Computing and technology jobs are the number one source of new wages in the United States—yet only 13 percent of US engineering jobs are held by women and only 2 percent of them are Latinas. The numbers at the beginning of the pipeline are no better: among those earning bachelor’s degrees in computer science, only 14 percent are women and only 1 percent are Latinas.
This is a tremendous loss for the technology industry, which could benefit from a more diverse perspective. However, the biggest loss is for Latinas with the potential, desire, and—more often than not—financial imperative to secure a well-paying job with steady career progression.
On average, the median wage for Latinas in the United States is $32,002 per year, and we are typically paid 47 percent less than white men and 31 percent less than white women. Apply those ratios to the starting salaries for entry-level software engineers who have graduated from college or a coding bootcamp (which can range from $85,000–$110,000), and the financial gap grows even larger.
Considering US Latinas are the sole or primary breadwinners for nearly three million households, 40 percent of which live below the poverty level:
Can you imagine what the world would be like if not only more Latinas were software engineers, but enough entered the field to level the inequality?
I won’t dive into the plethora of reasons why Latinas are not pursuing careers in tech, but one of the most pervasive reasons that I’ve found for this disparity is that Latinas interested in tech are battling a debilitating imposter syndrome, doubting their accomplishments, and feeling a persistent fear of being exposed as a fraud. This can be attributed to the lack of role models who look like us, discrimination, and—saddest of all—active discouragement from those in our own communities.
Three fellow Ecuatorianas have, at separate times, confided in me that despite lifelong excellence in and affinity for mathematics and computer science, they were all steered toward education majors and, naturally, became elementary school mathematics teachers. It never occurred to their teachers, parents, and them (after years of social conditioning) that these Latinas might be great technologists. Two of those three women, years later, enrolled in coding bootcamps to become software engineers in hopes of reigniting their long-forgotten passions for technology.
In honor of International Women’s Day and all the Latinas making moves toward their next hustle, I’m sharing some resources that I’ve picked up in my time as the director of an all-women’s software-development coding bootcamp. With the help of these tips, I encourage Latinas in the NextGen Collective network to learn to code.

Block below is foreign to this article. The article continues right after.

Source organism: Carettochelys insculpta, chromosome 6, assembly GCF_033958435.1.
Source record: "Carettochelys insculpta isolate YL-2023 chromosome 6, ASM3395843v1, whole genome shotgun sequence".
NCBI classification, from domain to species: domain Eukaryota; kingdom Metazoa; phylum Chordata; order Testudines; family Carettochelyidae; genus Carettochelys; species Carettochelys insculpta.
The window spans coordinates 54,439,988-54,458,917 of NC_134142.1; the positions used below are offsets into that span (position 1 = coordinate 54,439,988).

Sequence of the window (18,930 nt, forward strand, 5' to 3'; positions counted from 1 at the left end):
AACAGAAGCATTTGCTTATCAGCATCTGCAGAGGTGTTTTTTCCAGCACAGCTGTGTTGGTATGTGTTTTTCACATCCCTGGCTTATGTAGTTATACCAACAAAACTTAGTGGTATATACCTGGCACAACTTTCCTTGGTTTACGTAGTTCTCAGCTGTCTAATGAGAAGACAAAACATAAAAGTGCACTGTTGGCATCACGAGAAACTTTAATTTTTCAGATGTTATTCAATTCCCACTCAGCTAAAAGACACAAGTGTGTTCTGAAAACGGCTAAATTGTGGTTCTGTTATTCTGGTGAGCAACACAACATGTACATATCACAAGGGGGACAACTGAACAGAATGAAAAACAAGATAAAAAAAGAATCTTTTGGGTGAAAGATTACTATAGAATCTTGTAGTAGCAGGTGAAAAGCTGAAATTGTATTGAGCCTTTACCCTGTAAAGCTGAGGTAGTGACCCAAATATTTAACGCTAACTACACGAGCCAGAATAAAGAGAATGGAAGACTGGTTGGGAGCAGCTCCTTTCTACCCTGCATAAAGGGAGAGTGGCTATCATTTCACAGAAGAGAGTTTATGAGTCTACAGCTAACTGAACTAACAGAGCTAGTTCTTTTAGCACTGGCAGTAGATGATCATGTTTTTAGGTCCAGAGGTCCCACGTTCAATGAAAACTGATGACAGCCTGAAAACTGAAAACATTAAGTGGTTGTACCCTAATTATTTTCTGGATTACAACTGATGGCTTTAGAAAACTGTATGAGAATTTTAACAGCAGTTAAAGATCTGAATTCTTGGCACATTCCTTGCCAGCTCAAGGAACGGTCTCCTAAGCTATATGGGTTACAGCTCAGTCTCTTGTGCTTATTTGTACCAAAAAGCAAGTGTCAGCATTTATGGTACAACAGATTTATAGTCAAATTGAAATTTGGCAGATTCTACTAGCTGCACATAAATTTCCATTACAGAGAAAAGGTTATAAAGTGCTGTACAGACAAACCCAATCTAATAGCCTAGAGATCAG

Pair your e-learning with a project to keep you inspired, like building a personal website, editing your WordPress blog, and/or creating a web or mobile application.
1. Take a free e-course
2. Join women and Latinx tech communities
Become part of a tight-knit tech community for women by women interested in tech. There is no better way to overcome that pesky imposter syndrome than meeting other kickass Latinas (and people of color) in the field. You’ll meet mentors, friends, and hiring managers who will encourage you to learn job-ready and relevant tech skills. Here are some of my favorites:
3. Level at a coding bootcamp
If you want to transition into a full-time career as a software engineer, coding bootcamps are intensive, short-term learning experiences that teach you job-ready tech skills that match the industry needs—and companies of all sizes are now hiring software engineers who come from coding bootcamps (Google, Apple, and twelve other companies removed college degree requirements from their jobs). What’s more, there are many women’s coding bootcamps, as well as scholarships, designed exclusively to support women; because, as one graduate put it, “Women should not be fighting discrimination while learning to code.”
Grace Hopper Program at Fullstack Academy (New York / Chicago)
Deferred-tuition, seventeen-week web-development program
(I’m the director at Grace Hopper! Feel free to email me if you have questions.)
Ada Developers Academy (Seattle)
Tuition-free, six-month, web-development program, followed by a five-month paid internship
Hackbright Academy (Bay Area)
Deferred-tuition, six-month, full- and part-time web-development programs
If your favorite prima in Latin America is curious about coding:
Laboratoria (CDMX, Guadalajara, Lima, Santiago, and São Paulo)
If, in the end, you decide coding is not for you, remember that technology companies of all sizes need marketers, recruiters, and sales folks. Hack your way in and join them as a non-technical employee, then build your technical skills while you learn about the industry.
One thing is certain: technology isn’t going anywhere, and Latinas must play a part in shaping the future of this industry.
Originally published by NextGen Collective in 2019.
Michelle Cantos has nearly a decade of international working experience in the U.S., EU, & Latin America – first as a Public Relations specialist, then as a Program Manager for a prestigious fellowship, and now as Managing Director at a coding bootcamp where they train career changers on the skills required to land their dream tech jobs.
She speaks and writes about leadership, the future of work, and Diversity, Equity, and Inclusion at places like Uber, General Assembly, LMHQ, the Anita Borg Institute, and Hispanic Executive’s millennial brand www.nextgencollective.com.